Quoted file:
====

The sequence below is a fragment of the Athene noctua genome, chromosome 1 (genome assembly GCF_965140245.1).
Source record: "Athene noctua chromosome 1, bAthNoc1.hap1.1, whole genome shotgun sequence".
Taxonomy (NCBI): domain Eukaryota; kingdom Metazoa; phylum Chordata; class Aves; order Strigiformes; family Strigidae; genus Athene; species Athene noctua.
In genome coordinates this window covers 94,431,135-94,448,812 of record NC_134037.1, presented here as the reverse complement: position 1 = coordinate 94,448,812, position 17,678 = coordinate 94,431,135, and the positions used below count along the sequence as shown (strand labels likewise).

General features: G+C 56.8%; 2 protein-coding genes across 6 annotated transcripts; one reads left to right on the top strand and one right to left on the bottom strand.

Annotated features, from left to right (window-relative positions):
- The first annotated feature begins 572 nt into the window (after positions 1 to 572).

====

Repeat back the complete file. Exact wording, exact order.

The sequence below is a fragment of the Athene noctua genome, chromosome 1 (genome assembly GCF_965140245.1).
Source record: "Athene noctua chromosome 1, bAthNoc1.hap1.1, whole genome shotgun sequence".
Taxonomy (NCBI): domain Eukaryota; kingdom Metazoa; phylum Chordata; class Aves; order Strigiformes; family Strigidae; genus Athene; species Athene noctua.
In genome coordinates this window covers 94,431,135-94,448,812 of record NC_134037.1, presented here as the reverse complement: position 1 = coordinate 94,448,812, position 17,678 = coordinate 94,431,135, and the positions used below count along the sequence as shown (strand labels likewise).

General features: G+C 56.8%; 2 protein-coding genes across 6 annotated transcripts; one reads left to right on the top strand and one right to left on the bottom strand.

Annotated features, from left to right (window-relative positions):
- The first annotated feature begins 572 nt into the window (after positions 1 to 572).